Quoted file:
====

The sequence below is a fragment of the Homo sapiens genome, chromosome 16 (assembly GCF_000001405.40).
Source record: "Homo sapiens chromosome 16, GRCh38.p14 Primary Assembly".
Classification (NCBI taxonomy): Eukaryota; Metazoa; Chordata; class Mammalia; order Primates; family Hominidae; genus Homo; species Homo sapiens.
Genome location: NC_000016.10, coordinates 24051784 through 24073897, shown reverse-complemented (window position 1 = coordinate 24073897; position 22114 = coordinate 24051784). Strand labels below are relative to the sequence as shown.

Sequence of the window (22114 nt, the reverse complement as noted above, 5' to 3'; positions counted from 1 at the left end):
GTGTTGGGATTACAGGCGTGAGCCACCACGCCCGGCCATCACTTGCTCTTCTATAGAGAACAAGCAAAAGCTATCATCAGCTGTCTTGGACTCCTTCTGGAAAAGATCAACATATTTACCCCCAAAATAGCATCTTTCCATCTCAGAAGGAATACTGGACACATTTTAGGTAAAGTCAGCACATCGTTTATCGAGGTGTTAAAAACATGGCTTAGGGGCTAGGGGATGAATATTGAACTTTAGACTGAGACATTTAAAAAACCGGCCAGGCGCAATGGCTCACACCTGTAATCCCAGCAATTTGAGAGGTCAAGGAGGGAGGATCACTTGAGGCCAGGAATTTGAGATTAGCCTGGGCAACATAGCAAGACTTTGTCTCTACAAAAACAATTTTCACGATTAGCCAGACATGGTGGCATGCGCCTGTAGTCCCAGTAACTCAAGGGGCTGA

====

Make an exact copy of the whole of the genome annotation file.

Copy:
The sequence below is a fragment of the Homo sapiens genome, chromosome 16 (assembly GCF_000001405.40).
Source record: "Homo sapiens chromosome 16, GRCh38.p14 Primary Assembly".
Classification (NCBI taxonomy): Eukaryota; Metazoa; Chordata; class Mammalia; order Primates; family Hominidae; genus Homo; species Homo sapiens.
Genome location: NC_000016.10, coordinates 24051784 through 24073897, shown reverse-complemented (window position 1 = coordinate 24073897; position 22114 = coordinate 24051784). Strand labels below are relative to the sequence as shown.

Sequence of the window (22114 nt, the reverse complement as noted above, 5' to 3'; positions counted from 1 at the left end):
GTGTTGGGATTACAGGCGTGAGCCACCACGCCCGGCCATCACTTGCTCTTCTATAGAGAACAAGCAAAAGCTATCATCAGCTGTCTTGGACTCCTTCTGGAAAAGATCAACATATTTACCCCCAAAATAGCATCTTTCCATCTCAGAAGGAATACTGGACACATTTTAGGTAAAGTCAGCACATCGTTTATCGAGGTGTTAAAAACATGGCTTAGGGGCTAGGGGATGAATATTGAACTTTAGACTGAGACATTTAAAAAACCGGCCAGGCGCAATGGCTCACACCTGTAATCCCAGCAATTTGAGAGGTCAAGGAGGGAGGATCACTTGAGGCCAGGAATTTGAGATTAGCCTGGGCAACATAGCAAGACTTTGTCTCTACAAAAACAATTTTCACGATTAGCCAGACATGGTGGCATGCGCCTGTAGTCCCAGTAACTCAAGGGGCTGA